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Kombucha Success!

Since my earlier attempt at making Kombucha from scratch was a total failure, I ordered a scoby online.  This makes sense to me because virtually all things fermented are started with leftovers from the last batch; think sourdough, brewers yeast, and vinegar.  From generation to generation, these "starters" were passed on.  The exception being Lambic, which is traditionally allowed spontaneous fermentation, but that's another story...


What arrived was a 1 inch thick gelatinous mass called a scoby (symbiotic culture of bacteria and yeast).  It may have cost me $10 after shipping and handling.  I brewed up a gallon of tea with 7 Lipton Original tea bags and a cup of sugar.  I waited for it to cool to room temperature so that the heat does not harm the scoby, and I dropped it into a 1 gallon glass jar.


I covered it with some cloth (or you could also use a coffee filter) and secured it well with a rubberband.  Within a few days, a new, much thinner scoby began to form on the surface.  After about two weeks I used a straw to push aside the new scoby and tasted it like a bartender, capping the straw with my finger.

Once it was ready I strained it into a pitcher.  With the pitcher it was easier able to pour into sanitized stopper-top beer bottles using a funnel .  If you like your kombucha sweeter, don't let it ferment as long - the longer you let it go, the more sugar is converted into acetic acid (vinegar).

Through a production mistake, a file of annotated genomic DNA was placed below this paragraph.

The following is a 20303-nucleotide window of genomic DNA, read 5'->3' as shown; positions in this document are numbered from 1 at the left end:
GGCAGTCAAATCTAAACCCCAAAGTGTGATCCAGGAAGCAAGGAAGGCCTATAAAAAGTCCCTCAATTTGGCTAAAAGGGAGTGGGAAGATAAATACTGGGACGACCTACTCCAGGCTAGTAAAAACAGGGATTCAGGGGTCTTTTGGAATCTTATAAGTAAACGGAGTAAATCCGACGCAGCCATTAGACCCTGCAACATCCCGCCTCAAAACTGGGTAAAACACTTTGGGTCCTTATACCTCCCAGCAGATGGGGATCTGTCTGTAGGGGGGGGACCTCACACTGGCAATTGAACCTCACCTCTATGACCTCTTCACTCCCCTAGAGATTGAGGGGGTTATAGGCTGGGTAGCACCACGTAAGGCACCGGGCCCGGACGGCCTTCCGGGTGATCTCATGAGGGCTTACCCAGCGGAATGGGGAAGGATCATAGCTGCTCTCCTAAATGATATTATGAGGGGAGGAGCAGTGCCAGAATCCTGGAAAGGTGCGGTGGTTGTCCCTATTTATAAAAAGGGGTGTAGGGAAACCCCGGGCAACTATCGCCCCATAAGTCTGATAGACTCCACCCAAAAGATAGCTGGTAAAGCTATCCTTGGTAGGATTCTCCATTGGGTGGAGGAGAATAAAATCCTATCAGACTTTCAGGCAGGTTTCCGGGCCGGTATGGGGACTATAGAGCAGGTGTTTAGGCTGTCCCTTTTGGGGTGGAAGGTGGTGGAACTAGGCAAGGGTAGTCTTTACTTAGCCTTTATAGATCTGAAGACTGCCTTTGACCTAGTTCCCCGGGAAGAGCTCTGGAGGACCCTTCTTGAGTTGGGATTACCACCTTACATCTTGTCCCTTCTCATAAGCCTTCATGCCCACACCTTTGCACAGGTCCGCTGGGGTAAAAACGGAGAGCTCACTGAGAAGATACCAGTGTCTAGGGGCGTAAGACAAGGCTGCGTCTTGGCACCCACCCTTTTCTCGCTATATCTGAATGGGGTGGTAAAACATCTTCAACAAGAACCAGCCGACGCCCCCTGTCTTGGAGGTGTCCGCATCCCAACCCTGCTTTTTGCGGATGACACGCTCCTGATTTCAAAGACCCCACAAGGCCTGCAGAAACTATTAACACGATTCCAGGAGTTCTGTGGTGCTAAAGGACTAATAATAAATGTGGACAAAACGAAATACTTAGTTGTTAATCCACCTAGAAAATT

I used the stopper-tops because they are less likely to explode if too much pressure builds inside (see the bottle above, like the brands Grolsch or Fischer).  With a standard bottle cap, supposedly this can occur, or the caps shoot off making kombucha geysers in your cabinet.

Another week in the bottle allows the kombucha to carbonate itself naturally (like Krausening beer).  The result is a slightly sweet and tangy carbonated iced tea.  There is nothing similar to compare it too, kombucha really is in a category of its own.

In my second batch, I experimented by adding the juice of a large ginger root.  I shreded the whole root with a microplane (there's no need to even peel it), picked it up with a clean hand and squeezed the juice out.  Holy schniekies, this is the way to go!  Granted, I'm a ginger-freak who never leaves any left at the sushi bar, but this is an invigorating drink.  Ginger kombucha comes HIGHLY RECOMMENDED.

I'm going to try upping the sugar this next round in order to make something even more tart.  I'm going to add more tea as well.  The current recipe is very good and quite refreshing, but I desire something with a little more umph.  I'm also going to experiment with different additions, herbs, spices, etc. in the coming weeks.  Maybe mint next!

Making Kombucha from a purchased scoby is incredibly easy - just keep everything sterile.  I use an industrial strength, iodine-based sanitizer, but you could also use a diluted bleach solution.  Before you begin, I suggest that you read the following websites very carefully - and take notes:

Kombucha and Vinegar Making - by Dominic N Anfiteatro

Making Kombucha  Mushroom Tea - by The Happy Herbalist

How to Make Kombucha - by Seeds of Health



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Reader Comments (2)

This is an excellent post. I hope you don't mind if I tweet this
I know it will be appreciated by my followers

July 7, 2010 | Unregistered CommenterCho Yung Tea

Brew your own for only
9.99 free shipping
i bought one a few weeks back and its the best Ive had thus far ..
It was so easy to do , way better than any store brand stuff
the site is

the team there answered my questions and were a great help

February 14, 2011 | Unregistered Commentererik

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